However Holly doesn’t freak out and run – she is determined to be the one who heals Rob’s wounds. She can deal with the dead girl sharing their bed, their lives, their minds. If it’s what Rob needs, it’s what Holly will do, whatever the consequences…

It’s sounding like a potentially more successful film than the 2014 release of Burying The Ex, starring Anton Yelchin and Ashley Greene. Seemingly similar premise, but hopefully a bit more promising. Nina Forever has been a hit on the festival circuit following its premiere at the 2015 SXSW Film Festival. On their website, http://ninaforever.com/, they have created a Spotify playlist you can access featuring the film’s soundtrack. Great marketing ploy and a bit of extra fun for fans. Just released is a clip from the film. If this is any indication of how weird and wonderful the rest of the story will play out, count me in. Stay tuned to ReelNewsDaily later on today for our full review!

Nina Forever comes the theaters and on  iTunes/VOD and other digital platforms beginning today, Friday, the 12th. Happy Bloody Valentine’s Day, Everyone!

Netflix News: SXSW15 documentary ‘My Beautiful Broken Brain’ Exec-produced by David Lynch debuts March 18th

MBBB_Keyart_US

“If the physical body – the brain, is damaged, does this extend to damage to the self?”
This question is at the heart of Netflix’s new original documentary film, My Beautiful Broken Brain as we follow Lotje’s Sodderland’s incredible story of rehabilitation and recovery from a traumatic hemorrhagic stroke which needed home care from https://homecareassistance.com/dana-point/.
The film is a personal voyage into the complexity, fragility and wonder of the human brain. Lotje finds herself starting again in an alien world, bereft of language and logic, fighting not to be defined by her limitations, rather the endless possibilities of life. This feature documentary takes us on a genre-twisting tale that is by turns excruciating and exquisite – from the devastating consequences of a first-time neurological experiment, through to the extraordinary revelations of her altered sensory perception.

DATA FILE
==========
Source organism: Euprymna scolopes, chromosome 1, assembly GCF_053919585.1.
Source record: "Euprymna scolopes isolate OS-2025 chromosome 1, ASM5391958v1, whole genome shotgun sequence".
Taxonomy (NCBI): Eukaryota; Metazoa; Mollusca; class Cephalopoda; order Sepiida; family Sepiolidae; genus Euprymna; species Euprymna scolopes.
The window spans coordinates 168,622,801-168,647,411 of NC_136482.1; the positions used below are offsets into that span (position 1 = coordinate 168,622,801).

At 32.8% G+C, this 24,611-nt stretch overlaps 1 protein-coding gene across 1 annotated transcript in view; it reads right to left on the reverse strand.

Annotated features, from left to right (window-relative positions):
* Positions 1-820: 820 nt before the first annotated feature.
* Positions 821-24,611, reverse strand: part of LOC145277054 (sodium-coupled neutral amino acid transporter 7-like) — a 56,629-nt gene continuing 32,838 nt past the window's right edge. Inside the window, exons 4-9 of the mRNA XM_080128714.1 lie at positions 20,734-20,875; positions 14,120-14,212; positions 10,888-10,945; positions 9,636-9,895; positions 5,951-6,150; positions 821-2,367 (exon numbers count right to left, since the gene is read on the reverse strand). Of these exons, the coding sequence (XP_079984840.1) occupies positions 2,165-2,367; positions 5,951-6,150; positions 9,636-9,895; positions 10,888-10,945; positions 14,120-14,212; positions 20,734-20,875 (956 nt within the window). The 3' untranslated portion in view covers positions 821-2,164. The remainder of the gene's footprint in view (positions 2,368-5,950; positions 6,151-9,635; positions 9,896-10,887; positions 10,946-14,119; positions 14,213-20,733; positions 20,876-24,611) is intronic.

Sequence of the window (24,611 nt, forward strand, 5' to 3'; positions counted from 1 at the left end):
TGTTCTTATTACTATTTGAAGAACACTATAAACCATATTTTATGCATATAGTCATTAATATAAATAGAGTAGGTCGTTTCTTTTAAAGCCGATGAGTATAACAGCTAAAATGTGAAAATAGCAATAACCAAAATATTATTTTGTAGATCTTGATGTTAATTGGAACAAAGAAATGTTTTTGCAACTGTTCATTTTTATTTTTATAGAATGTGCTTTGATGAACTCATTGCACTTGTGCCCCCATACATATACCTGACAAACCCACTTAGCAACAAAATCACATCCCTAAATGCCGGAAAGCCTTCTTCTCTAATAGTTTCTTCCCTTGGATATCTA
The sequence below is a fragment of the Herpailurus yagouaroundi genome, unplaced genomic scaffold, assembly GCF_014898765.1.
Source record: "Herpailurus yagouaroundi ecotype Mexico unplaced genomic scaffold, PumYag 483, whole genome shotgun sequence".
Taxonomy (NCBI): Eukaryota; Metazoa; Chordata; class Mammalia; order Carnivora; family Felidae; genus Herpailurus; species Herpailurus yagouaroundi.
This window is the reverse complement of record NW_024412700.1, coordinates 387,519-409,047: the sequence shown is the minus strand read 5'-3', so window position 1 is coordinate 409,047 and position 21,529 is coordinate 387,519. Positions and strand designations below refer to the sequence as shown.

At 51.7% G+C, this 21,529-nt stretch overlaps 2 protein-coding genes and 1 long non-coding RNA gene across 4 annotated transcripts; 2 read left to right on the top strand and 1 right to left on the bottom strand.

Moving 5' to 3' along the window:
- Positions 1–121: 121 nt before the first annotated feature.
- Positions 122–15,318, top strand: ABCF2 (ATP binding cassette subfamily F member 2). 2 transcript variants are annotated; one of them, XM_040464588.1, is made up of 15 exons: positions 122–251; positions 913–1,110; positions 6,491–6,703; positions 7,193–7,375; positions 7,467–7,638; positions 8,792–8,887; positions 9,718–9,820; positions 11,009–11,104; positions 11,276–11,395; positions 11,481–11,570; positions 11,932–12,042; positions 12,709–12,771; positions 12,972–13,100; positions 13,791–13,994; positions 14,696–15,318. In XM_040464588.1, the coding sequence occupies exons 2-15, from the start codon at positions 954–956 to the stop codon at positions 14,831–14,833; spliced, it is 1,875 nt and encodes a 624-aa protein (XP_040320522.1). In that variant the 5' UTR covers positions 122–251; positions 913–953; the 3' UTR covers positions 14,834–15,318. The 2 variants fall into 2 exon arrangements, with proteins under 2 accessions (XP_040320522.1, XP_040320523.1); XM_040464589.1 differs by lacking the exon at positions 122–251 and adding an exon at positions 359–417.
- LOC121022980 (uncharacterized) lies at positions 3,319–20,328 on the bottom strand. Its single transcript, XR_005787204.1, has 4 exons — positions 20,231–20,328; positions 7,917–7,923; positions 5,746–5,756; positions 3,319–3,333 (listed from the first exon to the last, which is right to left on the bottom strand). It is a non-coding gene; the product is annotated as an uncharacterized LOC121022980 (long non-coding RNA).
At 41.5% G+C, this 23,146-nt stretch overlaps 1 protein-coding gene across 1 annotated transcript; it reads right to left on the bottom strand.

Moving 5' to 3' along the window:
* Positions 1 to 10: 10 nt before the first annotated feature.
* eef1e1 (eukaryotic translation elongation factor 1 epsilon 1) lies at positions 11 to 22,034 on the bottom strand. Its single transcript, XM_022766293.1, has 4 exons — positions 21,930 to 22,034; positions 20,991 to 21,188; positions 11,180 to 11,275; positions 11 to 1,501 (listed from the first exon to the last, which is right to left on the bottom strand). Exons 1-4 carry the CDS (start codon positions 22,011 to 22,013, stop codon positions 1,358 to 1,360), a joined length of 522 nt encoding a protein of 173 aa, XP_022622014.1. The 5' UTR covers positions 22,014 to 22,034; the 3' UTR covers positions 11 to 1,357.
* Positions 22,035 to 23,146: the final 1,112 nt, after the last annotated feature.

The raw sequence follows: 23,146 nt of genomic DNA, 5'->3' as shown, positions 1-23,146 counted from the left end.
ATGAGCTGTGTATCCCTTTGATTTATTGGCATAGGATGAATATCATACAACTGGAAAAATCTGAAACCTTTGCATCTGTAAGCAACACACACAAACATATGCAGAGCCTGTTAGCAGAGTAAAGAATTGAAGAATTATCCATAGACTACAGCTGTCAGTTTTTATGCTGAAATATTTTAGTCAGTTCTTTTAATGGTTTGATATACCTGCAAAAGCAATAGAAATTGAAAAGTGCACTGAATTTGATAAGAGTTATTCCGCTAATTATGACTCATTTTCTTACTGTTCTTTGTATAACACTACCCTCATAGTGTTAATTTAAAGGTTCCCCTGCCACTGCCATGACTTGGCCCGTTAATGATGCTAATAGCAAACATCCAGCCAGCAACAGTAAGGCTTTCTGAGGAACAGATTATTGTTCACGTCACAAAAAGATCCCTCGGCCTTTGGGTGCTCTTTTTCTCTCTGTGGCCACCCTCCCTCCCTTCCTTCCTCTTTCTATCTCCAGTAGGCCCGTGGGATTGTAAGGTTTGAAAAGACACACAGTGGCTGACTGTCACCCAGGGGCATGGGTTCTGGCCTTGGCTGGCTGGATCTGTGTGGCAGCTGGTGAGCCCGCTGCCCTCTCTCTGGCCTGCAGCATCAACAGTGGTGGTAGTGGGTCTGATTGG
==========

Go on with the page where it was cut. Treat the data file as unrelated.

Executive producer David Lynch adds, “I am thrilled to join Lotje and Sophie in sharing My Beautiful Broken Brain with the world. The brain is truly fascinating and much in the way that our brains are able to achieve total coherence — finding enlightenment and fulfillment, you will surely be moved and inspired by this journey of self-rediscovery.”

The film was co-directed by Sophie Robinson and Lotje Sodderland and is an official selection of the 2016 SXSW Film Festival and launches globally on Netflix March 18.

Review: ‘THE MEND’ shoves a mirror up to adulthood.

 

The Mend posterWhat happens when two self destructing brothers come face to face in a small NYC apartment? Chaos and truth are forced into the light in John Magary‘s first full length feature, THE MEND. Josh Lucas and Stephen Plunkett play mind games with one another and themselves in this existential mid-life crisis. The Mend still Stephen and JoshAlan and girlfriend Farrah are on their way out of town but not before throwing an intimate get together as a send off for their travels. Freeloading brother (and oftentimes asshole of a human) Mat shows up after his girlfriend Andrea kicks him out. The two are clearly estranged for reasons that come to light in subtle and brilliant ways as the story progresses. Alan and Farrah leave the next morning and Mat takes it upon himself to squat in the apartment, eventually inviting Andrea and her son Ronnie to join them. The small space leads to confessions on all parts when Alan returns sans Farrah. Three adults and one child in a one bedroom in the city is a sure fire recipe for some serious self analysis and confrontation. Booze, drugs, rage, pity, blame all come into play as these people face the cynicism of adulthood and circumstance. The Men Josh LucasLucas nails this role. His brash, disgusting habits and frankly haggard outwardly appearance make this role extra juicy. He is both unapologetic and somehow down to earth all at once. Plunkett tries to play cool and steady but he is not so secretly a mess. The blatant similarities between the two brothers becomes a beautiful revelation. Lucy Owen as Andrea is an emotional volcano and I loved everything about her vulnerability. Ronnie is played by the spectacular Cory Nichols. Another refreshing performance following up from Tribeca’s KING JACK. What a natural. Magary‘s script and ability to make the familiar seem new is so intriguing. Small seemingly mundane scenes are anything but. The Mend has this throwback feeling to it. Something about the mix of music and watered down hipster mentality makes it quite the work of art. You can catch The Mend today in NYC and next Friday in L.A., with a national release throughout the fall.